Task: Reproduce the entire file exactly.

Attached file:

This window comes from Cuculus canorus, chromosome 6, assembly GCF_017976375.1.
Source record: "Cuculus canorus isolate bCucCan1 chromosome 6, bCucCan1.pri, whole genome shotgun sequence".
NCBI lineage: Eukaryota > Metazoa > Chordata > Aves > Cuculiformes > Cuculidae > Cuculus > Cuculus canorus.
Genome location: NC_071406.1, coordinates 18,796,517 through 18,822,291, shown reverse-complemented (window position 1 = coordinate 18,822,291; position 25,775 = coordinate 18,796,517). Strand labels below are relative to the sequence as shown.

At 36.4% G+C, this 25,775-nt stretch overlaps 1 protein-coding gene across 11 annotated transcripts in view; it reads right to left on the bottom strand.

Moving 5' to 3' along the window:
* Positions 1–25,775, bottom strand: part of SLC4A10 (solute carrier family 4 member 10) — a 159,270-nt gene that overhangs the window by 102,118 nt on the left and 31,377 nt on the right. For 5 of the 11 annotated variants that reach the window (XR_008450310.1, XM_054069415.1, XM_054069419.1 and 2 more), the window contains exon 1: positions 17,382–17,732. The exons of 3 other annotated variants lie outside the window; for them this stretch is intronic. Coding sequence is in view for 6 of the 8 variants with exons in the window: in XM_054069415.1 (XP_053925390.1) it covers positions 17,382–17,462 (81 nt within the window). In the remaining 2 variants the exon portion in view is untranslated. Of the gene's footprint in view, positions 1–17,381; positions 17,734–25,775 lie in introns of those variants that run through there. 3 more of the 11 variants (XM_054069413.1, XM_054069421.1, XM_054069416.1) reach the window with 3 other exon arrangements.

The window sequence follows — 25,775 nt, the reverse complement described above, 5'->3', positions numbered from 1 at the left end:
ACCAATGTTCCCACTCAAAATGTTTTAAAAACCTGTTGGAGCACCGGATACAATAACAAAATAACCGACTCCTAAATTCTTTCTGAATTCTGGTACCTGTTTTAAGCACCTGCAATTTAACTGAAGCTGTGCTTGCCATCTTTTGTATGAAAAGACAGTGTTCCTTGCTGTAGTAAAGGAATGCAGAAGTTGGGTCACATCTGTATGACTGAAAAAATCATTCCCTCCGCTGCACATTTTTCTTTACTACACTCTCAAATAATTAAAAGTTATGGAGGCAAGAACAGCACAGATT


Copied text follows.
This window comes from Cuculus canorus, chromosome 6, assembly GCF_017976375.1.
Source record: "Cuculus canorus isolate bCucCan1 chromosome 6, bCucCan1.pri, whole genome shotgun sequence".
NCBI lineage: Eukaryota > Metazoa > Chordata > Aves > Cuculiformes > Cuculidae > Cuculus > Cuculus canorus.
Genome location: NC_071406.1, coordinates 18,796,517 through 18,822,291, shown reverse-complemented (window position 1 = coordinate 18,822,291; position 25,775 = coordinate 18,796,517). Strand labels below are relative to the sequence as shown.

At 36.4% G+C, this 25,775-nt stretch overlaps 1 protein-coding gene across 11 annotated transcripts in view; it reads right to left on the bottom strand.

Moving 5' to 3' along the window:
* Positions 1–25,775, bottom strand: part of SLC4A10 (solute carrier family 4 member 10) — a 159,270-nt gene that overhangs the window by 102,118 nt on the left and 31,377 nt on the right. For 5 of the 11 annotated variants that reach the window (XR_008450310.1, XM_054069415.1, XM_054069419.1 and 2 more), the window contains exon 1: positions 17,382–17,732. The exons of 3 other annotated variants lie outside the window; for them this stretch is intronic. Coding sequence is in view for 6 of the 8 variants with exons in the window: in XM_054069415.1 (XP_053925390.1) it covers positions 17,382–17,462 (81 nt within the window). In the remaining 2 variants the exon portion in view is untranslated. Of the gene's footprint in view, positions 1–17,381; positions 17,734–25,775 lie in introns of those variants that run through there. 3 more of the 11 variants (XM_054069413.1, XM_054069421.1, XM_054069416.1) reach the window with 3 other exon arrangements.

The window sequence follows — 25,775 nt, the reverse complement described above, 5'->3', positions numbered from 1 at the left end:
ACCAATGTTCCCACTCAAAATGTTTTAAAAACCTGTTGGAGCACCGGATACAATAACAAAATAACCGACTCCTAAATTCTTTCTGAATTCTGGTACCTGTTTTAAGCACCTGCAATTTAACTGAAGCTGTGCTTGCCATCTTTTGTATGAAAAGACAGTGTTCCTTGCTGTAGTAAAGGAATGCAGAAGTTGGGTCACATCTGTATGACTGAAAAAATCATTCCCTCCGCTGCACATTTTTCTTTACTACACTCTCAAATAATTAAAAGTTATGGAGGCAAGAACAGCACAGATT